Extramammary Paget’s Disease or EMPD is a very rare condition, and physicians need to depend on research studies for updated information on treating their patients. Both surgical and nonsurgical treatment options are available for the treatment of this condition. Treatment methods may vary from region to region. As in all cancers, diagnosing EMPD early gives the most successful results.
Surgical resection is the usual method of treatment for EMPD.
With this technique, the lesion is removed and sliced horizontally into thin slices for examination under the microscope. The dermatologist then inspects the margins of the tissues to find out if cancerous cells are present, in which case more tissue is removed according to the markings on the excised specimen. This process works well in the case of small areas of EMPD; when the area is larger, “slow Mohs” is mostly used.
Depending on how small or how large the area of cancer removal is, specialist surgeons may be involved in performing the surgery. For instance, if a surgery is required in the anal region, a colorectal surgeon is needed; in EMPD involving the penis, scrotum, and other male genital areas, a reconstructive urologic surgeon may be required; for women with EMPD, consultation with a Mohs surgeon and a gynecologic oncologist may be necessary.
Studies have found that when Mohs surgery is performed with cytokeratin-7 immunohistochemistry stain, the treatment is more likely to result in complete eradication of the EMPD with a 95% recurrence-free cure rate over a 5-year period.
Split-Thickness Skin Grafts
When a large area of skin and tissue is removed to treat EMPD, a split-thickness skin graft (STSG) is performed to close the defect. The chances of rejection are low. Unlike a full-thickness skin graft where the epidermis and the dermis (entire thickness) are removed from one place to be placed over a defect in another, in STSG a thin layer only is removed, which includes both the epidermis and a small portion of the dermis is removed similar to a vegetable peeling. Physicians use a dermatome to carefully create thin skin slices from the donor area. Individuals often experience pain in the donor area.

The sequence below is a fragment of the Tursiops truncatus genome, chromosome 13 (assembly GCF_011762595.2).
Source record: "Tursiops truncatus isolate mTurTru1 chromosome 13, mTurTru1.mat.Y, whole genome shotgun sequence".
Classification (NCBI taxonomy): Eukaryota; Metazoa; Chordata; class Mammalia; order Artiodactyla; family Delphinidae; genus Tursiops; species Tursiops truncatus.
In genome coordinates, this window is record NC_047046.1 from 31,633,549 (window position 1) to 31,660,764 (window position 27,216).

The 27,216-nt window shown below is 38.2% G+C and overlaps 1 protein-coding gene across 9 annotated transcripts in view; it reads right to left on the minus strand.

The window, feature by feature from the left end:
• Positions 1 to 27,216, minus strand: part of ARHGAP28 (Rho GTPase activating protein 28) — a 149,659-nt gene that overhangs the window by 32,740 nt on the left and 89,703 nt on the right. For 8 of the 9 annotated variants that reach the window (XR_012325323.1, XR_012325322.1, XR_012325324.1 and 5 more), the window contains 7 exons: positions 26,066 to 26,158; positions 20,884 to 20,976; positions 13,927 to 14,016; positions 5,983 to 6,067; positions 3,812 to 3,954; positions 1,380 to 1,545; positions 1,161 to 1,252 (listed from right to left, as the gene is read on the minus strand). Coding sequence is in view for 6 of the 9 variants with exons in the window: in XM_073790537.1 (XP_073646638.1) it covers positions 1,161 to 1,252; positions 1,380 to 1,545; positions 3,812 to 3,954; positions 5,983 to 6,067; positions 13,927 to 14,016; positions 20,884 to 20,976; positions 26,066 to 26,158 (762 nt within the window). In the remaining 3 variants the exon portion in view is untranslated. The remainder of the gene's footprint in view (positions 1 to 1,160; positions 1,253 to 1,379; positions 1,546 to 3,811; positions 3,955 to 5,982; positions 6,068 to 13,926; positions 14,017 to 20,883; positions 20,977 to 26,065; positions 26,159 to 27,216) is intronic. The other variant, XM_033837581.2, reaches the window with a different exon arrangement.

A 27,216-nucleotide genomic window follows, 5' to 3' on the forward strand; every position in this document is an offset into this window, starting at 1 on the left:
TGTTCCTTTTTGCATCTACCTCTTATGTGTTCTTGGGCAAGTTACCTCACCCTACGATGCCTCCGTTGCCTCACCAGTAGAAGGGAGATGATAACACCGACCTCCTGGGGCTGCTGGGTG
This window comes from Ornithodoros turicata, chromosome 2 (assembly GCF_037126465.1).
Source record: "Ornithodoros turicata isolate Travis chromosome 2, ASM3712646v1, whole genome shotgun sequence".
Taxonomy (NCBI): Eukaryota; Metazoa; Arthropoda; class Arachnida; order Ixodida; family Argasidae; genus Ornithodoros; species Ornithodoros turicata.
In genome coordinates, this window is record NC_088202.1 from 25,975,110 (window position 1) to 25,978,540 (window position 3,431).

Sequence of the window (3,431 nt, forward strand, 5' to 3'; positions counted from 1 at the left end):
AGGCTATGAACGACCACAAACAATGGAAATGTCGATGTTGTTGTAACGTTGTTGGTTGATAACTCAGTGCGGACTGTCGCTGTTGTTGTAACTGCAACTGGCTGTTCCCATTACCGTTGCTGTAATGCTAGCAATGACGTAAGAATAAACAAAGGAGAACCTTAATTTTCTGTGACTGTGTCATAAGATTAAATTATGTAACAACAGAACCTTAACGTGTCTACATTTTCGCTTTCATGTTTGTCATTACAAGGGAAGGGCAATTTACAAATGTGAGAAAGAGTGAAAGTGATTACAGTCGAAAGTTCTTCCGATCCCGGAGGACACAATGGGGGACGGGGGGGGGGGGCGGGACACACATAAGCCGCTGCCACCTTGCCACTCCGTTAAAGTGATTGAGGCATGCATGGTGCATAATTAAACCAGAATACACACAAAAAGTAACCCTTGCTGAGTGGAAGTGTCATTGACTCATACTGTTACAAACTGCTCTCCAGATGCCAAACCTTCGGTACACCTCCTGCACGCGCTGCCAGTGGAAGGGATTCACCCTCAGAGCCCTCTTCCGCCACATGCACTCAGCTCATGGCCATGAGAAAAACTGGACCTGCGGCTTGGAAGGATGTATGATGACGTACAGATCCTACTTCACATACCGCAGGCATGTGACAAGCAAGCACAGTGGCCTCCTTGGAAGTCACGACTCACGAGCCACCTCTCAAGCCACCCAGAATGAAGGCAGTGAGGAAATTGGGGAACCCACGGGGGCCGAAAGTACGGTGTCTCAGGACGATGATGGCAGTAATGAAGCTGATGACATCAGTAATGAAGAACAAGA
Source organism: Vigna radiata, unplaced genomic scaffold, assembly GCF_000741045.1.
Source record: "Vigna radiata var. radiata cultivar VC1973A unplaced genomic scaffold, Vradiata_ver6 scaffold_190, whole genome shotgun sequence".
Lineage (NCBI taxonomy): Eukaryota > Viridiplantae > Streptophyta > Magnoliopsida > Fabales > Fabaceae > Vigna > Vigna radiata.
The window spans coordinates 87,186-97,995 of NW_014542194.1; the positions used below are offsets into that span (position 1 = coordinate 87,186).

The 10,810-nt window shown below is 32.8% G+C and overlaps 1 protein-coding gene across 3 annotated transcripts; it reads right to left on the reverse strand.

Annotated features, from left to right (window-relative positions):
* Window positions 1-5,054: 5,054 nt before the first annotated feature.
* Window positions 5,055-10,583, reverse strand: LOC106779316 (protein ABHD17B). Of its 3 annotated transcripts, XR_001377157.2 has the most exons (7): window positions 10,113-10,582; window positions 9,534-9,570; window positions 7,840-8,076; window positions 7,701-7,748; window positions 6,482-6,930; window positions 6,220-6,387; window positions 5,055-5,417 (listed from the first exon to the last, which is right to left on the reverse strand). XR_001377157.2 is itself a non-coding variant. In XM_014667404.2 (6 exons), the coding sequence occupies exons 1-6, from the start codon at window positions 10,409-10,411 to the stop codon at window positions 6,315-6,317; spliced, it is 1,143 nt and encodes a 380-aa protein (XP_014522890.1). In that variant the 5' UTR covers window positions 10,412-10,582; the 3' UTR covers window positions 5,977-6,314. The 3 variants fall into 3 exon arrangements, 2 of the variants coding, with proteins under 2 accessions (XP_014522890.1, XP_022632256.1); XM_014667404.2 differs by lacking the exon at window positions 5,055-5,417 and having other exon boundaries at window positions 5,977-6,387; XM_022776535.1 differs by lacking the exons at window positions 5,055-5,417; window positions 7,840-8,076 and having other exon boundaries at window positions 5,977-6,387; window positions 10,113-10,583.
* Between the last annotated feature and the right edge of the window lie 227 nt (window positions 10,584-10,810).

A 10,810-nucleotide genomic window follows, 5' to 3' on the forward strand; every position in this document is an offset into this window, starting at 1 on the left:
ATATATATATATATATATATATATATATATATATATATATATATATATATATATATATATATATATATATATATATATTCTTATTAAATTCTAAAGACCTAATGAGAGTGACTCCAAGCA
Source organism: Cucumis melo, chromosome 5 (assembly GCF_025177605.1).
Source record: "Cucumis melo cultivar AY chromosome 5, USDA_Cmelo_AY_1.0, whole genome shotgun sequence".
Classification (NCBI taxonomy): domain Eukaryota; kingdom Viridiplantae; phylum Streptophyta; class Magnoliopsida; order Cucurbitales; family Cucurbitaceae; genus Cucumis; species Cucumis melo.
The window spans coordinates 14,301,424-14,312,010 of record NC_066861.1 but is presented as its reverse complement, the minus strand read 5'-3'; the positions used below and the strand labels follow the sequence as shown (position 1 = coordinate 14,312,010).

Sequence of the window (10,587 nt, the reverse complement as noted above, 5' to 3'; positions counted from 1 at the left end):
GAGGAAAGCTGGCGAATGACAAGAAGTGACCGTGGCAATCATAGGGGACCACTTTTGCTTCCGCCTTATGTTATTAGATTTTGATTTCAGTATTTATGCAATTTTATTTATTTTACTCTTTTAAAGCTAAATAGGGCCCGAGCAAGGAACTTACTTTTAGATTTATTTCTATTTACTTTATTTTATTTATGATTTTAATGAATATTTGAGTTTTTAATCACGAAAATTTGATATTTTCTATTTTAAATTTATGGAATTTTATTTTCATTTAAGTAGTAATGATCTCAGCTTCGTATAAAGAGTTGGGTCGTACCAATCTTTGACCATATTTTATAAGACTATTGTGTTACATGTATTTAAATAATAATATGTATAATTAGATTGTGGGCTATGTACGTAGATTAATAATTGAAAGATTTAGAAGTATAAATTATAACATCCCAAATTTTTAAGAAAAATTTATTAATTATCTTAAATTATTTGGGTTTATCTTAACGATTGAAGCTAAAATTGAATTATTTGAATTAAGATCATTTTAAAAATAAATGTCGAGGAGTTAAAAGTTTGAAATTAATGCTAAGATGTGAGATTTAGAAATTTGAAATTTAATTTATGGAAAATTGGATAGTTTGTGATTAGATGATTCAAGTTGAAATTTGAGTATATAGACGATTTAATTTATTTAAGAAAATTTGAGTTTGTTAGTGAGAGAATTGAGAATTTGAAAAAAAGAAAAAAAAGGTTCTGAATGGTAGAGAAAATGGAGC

Among male patients, when EMPD involves larger areas in the scrotum, the scrotum is rebuilt entirely using split-thickness skin grafts.
Additionally, skin flaps are also used after EMPD surgery when excess tissue is present near the defect. Healthy tissue is extended to create a skin flap on the portion removed for EMPD.
When surgical treatment is not desired or is impossible because of widespread involvement, nonsurgical treatments are advised.
Radiation therapy disrupts the DNA present in the cells present in the lesion as well as nearby healthy cells.
Carbon dioxide (CO2) laser is used in the treatment of EMPD patients, to ablate the EMPD cells, but is associated with significant scarring. This therapy is often combined with photodynamic therapy (PDT) in some patients with EMPD.
In photodynamic therapy, oxygen, photosensitizing drugs, and light are used to create a photochemical reaction that selectively destroys cancer cells. Photosensitizing drugs are administered either orally, or through topical or intravenous methods. Methyl aminolevulinic acid cream is activated using red light; aminolevulinic acid hydrochloride topical solution is activated by blue light.
The treatment time varies between 5 and 45 min. Depending upon the lesion type and the photosensitizing drugs used in the treatment, sometimes a second round of treatment is carried out about 7–10 days after the first round.
The affected area is sensitive to light, and side-effects occur such as crusting, a burning sensation, redness, swelling, itchiness, skin infections, blisters, and skin peeling. Depending on the drugs used in the therapy, the photosensitivity tends to persists for around 24 hrs or more.
A topical cream such as imiquimod (generally used for treating actinic keratosis, genital warts, and basal cell carcinoma) is often used for treatment of EMPD. It functions as an immune response modifier, to stimulate the immune system against the abnormal cell growth. The duration of use may vary from a few weeks to even months. In some patients, imiquimod use may cause swelling, redness, itching, blisters, burning, tenderness, sores, pain, and even changes in skin color. The success of the treatment varies across patients. Imiquimod is more commonly used among women.
The use of a topical cream affects only the treated area. In the case of PDT, the photosensitizing drugs are sequestered in both cancerous and noncancerous healthy cells, and all of them become sensitive to light. Furthermore, when the photosensitizing drugs are administered systemically, there is a risk of generalized photosensitivity.
Reviewed by Liji Thomas, MD.